Student Volunteer Movement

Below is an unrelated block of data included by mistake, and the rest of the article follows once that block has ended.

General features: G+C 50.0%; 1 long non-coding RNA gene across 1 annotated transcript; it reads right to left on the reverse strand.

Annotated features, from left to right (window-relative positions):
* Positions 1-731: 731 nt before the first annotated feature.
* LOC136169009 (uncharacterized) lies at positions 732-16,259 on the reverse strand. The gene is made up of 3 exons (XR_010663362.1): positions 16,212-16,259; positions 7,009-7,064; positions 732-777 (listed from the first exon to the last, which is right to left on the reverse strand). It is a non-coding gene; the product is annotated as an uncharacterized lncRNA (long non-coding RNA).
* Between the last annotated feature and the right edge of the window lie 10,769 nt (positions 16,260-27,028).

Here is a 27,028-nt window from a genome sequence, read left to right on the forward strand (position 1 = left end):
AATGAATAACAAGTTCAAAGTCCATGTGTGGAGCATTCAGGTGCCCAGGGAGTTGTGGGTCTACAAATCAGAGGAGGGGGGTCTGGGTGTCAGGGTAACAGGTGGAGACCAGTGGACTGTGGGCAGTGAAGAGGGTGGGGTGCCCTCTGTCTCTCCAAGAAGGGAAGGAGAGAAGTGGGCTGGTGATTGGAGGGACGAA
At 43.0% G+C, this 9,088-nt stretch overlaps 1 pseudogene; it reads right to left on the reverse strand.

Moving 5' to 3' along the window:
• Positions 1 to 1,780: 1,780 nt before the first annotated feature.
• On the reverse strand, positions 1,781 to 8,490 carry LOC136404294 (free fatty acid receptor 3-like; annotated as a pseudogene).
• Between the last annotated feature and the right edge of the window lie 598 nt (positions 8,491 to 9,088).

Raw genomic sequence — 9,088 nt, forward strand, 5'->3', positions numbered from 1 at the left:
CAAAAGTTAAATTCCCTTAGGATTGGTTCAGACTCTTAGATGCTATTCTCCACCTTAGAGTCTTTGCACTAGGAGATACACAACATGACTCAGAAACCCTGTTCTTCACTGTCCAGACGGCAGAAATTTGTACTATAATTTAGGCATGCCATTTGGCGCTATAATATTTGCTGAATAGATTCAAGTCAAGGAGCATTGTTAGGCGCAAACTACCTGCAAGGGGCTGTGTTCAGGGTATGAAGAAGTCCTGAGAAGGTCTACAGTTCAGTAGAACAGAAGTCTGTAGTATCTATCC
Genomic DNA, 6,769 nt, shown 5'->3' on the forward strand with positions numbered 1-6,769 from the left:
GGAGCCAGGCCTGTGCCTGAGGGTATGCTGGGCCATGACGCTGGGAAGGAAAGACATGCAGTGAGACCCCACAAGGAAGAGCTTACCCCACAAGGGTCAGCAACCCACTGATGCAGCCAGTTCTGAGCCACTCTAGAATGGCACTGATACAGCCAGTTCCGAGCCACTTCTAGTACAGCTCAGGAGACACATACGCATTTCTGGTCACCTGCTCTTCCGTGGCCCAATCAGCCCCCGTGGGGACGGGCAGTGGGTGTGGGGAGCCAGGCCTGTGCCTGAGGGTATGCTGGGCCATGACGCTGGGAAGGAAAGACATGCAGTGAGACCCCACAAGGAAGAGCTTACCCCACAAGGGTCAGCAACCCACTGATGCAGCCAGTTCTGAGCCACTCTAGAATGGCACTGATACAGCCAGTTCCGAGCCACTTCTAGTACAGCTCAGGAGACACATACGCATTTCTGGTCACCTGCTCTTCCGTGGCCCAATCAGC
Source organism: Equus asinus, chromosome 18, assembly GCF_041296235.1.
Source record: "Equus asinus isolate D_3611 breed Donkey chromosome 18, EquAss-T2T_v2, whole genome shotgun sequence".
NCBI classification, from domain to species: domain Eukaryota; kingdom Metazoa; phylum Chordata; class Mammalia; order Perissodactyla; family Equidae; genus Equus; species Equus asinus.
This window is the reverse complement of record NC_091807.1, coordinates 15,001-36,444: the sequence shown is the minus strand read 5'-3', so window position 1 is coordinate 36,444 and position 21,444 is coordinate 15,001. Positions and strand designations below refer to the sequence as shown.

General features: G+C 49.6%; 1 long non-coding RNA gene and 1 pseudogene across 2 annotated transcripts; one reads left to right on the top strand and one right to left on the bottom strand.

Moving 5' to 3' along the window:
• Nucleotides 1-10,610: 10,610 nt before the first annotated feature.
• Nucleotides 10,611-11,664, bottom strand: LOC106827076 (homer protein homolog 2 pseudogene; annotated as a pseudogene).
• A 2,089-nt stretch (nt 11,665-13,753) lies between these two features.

A movement dedicated to enlisting Christian college students for foreign missions. It originated in a summer Bible study conference in 1886 at Mount Hermon, Massachusetts, called by the YMCA and presided over by D.L. Moody. Students like Robert P. Wilder* aroused concern for missions, and before the conference ended one hundred had signified their intention of becoming missionaries. The following school year, Wilder and another toured the schools to stimulate more interest. In 1888 the movement organized formally, with John R. Mott,* one of the original hundred, as chairman, a position he held for thirty years. The often misunderstood motto became “The evangelization of the world in this generation.” In 1891 came the first general convention in Cleveland, Ohio. After 1894 conventions were held quadrennially, reaching a peak at Des Moines, Iowa, in 1920, when 6,890 attended. Then came rapid decline. Before 1940 the SVM had lost its effectiveness. A brief resurgence after World War II was short-lived. In 1959 the organization was merged into the National Student Christian Federation which in 1966 became part of the University Christian Movement. In 1969 the UCM voted itself out of existence. During its lifetime the SVM saw more than 20,000 of its members become foreign missionaries.